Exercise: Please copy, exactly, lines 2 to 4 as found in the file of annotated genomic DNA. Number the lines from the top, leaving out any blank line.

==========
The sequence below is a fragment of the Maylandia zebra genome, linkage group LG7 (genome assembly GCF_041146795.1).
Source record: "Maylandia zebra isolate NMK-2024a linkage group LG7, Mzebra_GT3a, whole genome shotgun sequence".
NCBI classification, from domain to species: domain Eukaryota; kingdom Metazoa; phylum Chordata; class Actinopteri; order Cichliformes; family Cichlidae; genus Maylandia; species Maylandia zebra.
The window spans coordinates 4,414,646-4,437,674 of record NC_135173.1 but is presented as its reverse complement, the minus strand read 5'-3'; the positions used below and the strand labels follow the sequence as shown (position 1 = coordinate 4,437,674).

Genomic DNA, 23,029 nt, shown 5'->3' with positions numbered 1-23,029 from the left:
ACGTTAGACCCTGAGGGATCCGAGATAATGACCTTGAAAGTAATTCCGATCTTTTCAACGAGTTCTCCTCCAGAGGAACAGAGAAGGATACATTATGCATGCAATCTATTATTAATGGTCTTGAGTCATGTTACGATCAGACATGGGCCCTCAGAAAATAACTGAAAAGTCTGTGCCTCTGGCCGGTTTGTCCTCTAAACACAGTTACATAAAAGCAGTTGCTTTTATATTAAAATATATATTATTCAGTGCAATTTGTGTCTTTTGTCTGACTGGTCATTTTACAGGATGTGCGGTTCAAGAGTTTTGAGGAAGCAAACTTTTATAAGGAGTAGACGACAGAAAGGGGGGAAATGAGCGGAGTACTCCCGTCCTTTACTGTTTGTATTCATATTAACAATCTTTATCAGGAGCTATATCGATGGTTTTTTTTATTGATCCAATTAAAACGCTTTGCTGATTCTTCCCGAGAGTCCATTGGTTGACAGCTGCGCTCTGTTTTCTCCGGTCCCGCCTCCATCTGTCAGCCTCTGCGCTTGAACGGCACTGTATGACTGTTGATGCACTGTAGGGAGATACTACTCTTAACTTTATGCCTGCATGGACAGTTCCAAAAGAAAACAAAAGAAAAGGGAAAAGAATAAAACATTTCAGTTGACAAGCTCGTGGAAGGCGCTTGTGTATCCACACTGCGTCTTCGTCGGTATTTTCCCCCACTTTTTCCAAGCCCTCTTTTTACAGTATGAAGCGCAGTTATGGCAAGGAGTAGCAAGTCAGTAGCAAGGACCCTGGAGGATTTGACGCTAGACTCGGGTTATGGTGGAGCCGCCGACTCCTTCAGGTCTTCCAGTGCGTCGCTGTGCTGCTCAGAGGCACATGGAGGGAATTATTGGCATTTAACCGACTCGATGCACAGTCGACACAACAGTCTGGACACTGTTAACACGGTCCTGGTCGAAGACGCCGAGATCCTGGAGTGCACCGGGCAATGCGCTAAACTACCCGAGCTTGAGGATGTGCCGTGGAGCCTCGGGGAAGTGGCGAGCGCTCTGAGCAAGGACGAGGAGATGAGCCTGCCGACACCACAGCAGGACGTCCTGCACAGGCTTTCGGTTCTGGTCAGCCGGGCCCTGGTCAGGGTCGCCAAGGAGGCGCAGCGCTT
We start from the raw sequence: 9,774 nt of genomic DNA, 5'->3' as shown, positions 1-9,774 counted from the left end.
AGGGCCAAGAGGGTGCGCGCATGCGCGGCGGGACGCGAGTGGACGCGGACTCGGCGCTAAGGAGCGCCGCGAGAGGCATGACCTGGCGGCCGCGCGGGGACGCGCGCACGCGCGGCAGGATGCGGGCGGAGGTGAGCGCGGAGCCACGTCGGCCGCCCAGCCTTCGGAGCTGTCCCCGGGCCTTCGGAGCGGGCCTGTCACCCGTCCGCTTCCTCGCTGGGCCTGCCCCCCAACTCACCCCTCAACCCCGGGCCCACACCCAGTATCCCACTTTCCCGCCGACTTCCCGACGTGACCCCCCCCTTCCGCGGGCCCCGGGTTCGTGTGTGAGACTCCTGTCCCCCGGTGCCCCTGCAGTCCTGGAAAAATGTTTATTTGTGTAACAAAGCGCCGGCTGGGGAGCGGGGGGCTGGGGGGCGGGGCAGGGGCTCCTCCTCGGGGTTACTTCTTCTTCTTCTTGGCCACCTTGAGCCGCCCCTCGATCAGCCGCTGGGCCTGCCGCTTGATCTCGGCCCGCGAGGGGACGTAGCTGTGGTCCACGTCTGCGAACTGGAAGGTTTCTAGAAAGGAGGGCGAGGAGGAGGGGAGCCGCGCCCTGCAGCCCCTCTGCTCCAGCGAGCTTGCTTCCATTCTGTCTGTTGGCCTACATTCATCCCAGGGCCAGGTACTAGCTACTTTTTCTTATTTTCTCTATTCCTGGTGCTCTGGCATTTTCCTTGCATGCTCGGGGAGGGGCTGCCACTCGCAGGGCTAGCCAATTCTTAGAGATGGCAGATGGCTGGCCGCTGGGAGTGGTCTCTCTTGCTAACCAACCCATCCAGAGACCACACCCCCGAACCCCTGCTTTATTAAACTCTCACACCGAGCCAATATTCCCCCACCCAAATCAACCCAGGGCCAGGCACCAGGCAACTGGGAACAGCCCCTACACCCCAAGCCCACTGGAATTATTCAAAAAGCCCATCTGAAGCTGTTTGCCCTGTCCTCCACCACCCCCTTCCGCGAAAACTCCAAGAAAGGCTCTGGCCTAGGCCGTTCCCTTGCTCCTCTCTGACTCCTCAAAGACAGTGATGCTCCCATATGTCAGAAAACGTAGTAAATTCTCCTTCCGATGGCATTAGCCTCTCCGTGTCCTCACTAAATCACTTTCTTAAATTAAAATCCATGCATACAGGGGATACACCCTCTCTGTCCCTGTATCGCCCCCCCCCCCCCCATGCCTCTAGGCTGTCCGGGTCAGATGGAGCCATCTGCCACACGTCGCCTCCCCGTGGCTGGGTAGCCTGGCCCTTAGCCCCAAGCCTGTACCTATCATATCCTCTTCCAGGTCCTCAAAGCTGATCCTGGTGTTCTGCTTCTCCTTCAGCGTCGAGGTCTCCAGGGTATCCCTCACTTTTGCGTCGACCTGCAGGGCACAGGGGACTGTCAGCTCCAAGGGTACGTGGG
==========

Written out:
Source record: "Maylandia zebra isolate NMK-2024a linkage group LG7, Mzebra_GT3a, whole genome shotgun sequence".
NCBI classification, from domain to species: domain Eukaryota; kingdom Metazoa; phylum Chordata; class Actinopteri; order Cichliformes; family Cichlidae; genus Maylandia; species Maylandia zebra.
The window spans coordinates 4,414,646-4,437,674 of record NC_135173.1 but is presented as its reverse complement, the minus strand read 5'-3'; the positions used below and the strand labels follow the sequence as shown (position 1 = coordinate 4,437,674).